• Seaborn for statistical data visualization. Seaborn is a library for making attractive and informative statistical graphics in Python. It is based on matplotlib. Seaborn aims to make visualization a central part of exploring and understanding data.


Additional libraries, you might need:

  • urllib for web based operations like opening URLs and performing operations
  • os for Operating system and file operations
  • networkx and igraph for graph based data manipulations
  • regular expressions for finding patterns in text data
  • BeautifulSoup for scrapping web


Data Structures:

Following are some data structures, which are used in Python. You should be familiar with them in order to use them as appropriate.

  • Lists – Lists are one of the most versatile data structure in Python. A list can simply be defined by writing a list of comma separated values in square brackets. Lists might contain items of different types, but usually the items all have the same type. Python lists are mutable and individual elements of a list can be changed.

Here is a quick example to define a list and then access it:


  • Strings – Strings can simply be defined by use of single ( ‘ ), double ( ” ) or triple ( ”’ ) inverted commas. Strings enclosed in tripe quotes ( ”’ ) can span over multiple lines and are used frequently in docstrings (Python’s way of documenting functions). \ is used as an escape character. Please note that Python strings are immutable, so you can not change part of strings.


  • Tuples – A tuple is represented by a number of values separated by commas. Tuples are immutable and the output is surrounded by parentheses so that nested tuples are processed correctly. Additionally, even though tuples are immutable, they can hold mutable data if needed.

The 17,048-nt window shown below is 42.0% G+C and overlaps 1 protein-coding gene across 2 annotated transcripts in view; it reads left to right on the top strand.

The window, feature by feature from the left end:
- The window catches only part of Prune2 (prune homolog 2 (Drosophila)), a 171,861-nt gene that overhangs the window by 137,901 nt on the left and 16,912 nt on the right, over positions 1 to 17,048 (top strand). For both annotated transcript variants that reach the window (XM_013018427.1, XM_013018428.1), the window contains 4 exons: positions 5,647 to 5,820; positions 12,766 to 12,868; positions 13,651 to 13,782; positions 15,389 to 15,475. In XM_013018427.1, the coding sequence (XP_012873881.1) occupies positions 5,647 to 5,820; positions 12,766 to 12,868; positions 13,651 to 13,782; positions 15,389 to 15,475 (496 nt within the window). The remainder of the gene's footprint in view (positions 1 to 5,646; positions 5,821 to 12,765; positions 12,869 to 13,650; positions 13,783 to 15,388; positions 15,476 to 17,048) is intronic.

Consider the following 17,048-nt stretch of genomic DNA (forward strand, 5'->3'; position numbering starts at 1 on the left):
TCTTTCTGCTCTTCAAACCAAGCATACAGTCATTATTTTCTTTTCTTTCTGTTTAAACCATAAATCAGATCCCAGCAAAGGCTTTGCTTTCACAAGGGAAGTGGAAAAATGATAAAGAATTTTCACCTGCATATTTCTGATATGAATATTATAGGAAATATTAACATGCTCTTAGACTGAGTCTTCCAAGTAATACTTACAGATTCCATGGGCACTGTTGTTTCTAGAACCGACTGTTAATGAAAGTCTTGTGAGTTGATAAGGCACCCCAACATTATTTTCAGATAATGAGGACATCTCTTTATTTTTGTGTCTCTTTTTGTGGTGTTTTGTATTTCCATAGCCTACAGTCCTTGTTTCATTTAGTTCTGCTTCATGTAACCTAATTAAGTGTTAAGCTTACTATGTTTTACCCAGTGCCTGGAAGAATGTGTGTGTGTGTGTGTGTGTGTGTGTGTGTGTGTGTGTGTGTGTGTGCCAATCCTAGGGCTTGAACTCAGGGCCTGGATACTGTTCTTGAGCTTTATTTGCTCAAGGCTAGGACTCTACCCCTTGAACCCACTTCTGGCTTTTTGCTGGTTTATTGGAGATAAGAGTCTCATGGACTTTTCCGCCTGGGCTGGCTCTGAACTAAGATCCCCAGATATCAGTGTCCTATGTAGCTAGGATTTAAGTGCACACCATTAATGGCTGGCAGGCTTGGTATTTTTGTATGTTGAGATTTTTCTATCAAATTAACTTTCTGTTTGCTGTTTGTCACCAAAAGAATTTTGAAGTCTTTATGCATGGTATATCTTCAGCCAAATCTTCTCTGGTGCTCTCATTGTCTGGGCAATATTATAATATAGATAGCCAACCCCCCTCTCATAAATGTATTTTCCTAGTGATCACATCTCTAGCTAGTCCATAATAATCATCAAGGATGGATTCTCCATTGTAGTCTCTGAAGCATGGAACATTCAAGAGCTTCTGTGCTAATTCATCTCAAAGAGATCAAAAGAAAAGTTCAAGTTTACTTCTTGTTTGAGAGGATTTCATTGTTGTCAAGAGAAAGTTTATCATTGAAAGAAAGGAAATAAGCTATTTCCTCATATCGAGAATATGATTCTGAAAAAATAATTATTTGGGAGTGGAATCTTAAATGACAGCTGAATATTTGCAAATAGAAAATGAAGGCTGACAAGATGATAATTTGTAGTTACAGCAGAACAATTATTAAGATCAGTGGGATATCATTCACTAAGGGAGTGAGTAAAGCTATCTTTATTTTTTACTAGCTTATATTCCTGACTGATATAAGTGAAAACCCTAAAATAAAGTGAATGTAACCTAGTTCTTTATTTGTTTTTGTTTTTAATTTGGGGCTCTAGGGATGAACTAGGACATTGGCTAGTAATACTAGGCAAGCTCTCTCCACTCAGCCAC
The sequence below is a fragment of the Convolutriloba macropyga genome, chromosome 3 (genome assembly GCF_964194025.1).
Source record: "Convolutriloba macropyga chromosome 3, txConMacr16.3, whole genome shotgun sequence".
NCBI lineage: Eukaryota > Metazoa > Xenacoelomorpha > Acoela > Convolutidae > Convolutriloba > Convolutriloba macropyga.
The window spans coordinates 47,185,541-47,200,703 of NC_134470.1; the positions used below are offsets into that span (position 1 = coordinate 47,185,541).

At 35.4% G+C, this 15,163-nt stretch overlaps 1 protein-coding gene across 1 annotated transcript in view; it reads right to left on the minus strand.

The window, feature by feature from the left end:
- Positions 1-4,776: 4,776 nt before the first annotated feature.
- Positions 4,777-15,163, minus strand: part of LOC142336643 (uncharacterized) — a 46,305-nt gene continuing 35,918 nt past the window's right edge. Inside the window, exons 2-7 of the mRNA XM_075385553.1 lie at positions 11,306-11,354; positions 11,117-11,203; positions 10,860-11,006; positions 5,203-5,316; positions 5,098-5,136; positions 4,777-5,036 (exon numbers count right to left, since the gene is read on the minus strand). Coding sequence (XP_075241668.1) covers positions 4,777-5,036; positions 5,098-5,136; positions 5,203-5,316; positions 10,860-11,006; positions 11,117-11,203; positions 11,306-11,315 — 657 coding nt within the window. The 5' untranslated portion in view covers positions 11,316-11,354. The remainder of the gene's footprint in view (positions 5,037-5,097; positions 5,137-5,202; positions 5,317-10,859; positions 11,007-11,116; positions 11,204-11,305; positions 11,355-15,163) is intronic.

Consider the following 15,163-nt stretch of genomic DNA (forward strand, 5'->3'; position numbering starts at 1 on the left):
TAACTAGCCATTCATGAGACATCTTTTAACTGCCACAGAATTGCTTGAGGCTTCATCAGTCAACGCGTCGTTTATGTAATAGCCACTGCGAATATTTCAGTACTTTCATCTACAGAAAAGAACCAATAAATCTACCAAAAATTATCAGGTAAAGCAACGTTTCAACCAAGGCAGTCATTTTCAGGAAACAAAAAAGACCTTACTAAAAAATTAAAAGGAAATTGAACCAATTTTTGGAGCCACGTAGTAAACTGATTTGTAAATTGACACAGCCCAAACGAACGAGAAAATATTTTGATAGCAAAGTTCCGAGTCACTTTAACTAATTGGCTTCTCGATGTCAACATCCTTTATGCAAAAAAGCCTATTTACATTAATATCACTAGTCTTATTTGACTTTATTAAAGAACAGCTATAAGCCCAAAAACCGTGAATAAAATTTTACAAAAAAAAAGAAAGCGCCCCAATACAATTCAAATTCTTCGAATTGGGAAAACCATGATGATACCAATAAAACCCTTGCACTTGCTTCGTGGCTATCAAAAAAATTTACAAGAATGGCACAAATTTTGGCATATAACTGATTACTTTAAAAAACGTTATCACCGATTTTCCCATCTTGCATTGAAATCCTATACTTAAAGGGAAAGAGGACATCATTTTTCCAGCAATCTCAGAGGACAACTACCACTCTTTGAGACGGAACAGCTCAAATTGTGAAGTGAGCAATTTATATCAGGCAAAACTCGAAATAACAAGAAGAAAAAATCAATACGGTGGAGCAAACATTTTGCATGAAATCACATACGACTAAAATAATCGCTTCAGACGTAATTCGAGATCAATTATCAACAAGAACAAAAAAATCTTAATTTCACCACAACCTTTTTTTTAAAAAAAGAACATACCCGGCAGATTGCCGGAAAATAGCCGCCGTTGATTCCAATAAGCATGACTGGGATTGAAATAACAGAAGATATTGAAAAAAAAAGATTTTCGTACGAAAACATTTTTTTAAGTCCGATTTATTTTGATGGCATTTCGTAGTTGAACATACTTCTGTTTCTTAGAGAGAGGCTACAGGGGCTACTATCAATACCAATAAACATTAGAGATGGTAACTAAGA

Since Tuples are immutable and can not change, they are faster in processing as compared to lists. Hence, if your list is unlikely to change, you should use tuples, instead of lists.


  • Sets – A set is an unordered collection with no duplicate elements. Basic uses include membership testing and eliminating duplicate entries. Set objects also support mathematical operations like union, intersection, difference, and symmetric difference. Set can be defined by using set() function


  • Dictionary – Dictionary is an unordered set of key: value pairs, with the requirement that the keys are unique (within one dictionary). A pair of braces creates an empty dictionary: {}. 


Now that you are familiar with ipython environment, various important libraries and key data structures in Python, we will discuss Arrays, Pandas and dataframes – most commonly used tools to handle structured data in Python.

In our next article in this series, we will read the dataset from Kaggle Titanic competition, import it into a dataframe and then perform exploratory analysis on the data.

In the meanwhile, if you have any tips to share for handy usage of these data structures, please feel free to share them through comments below.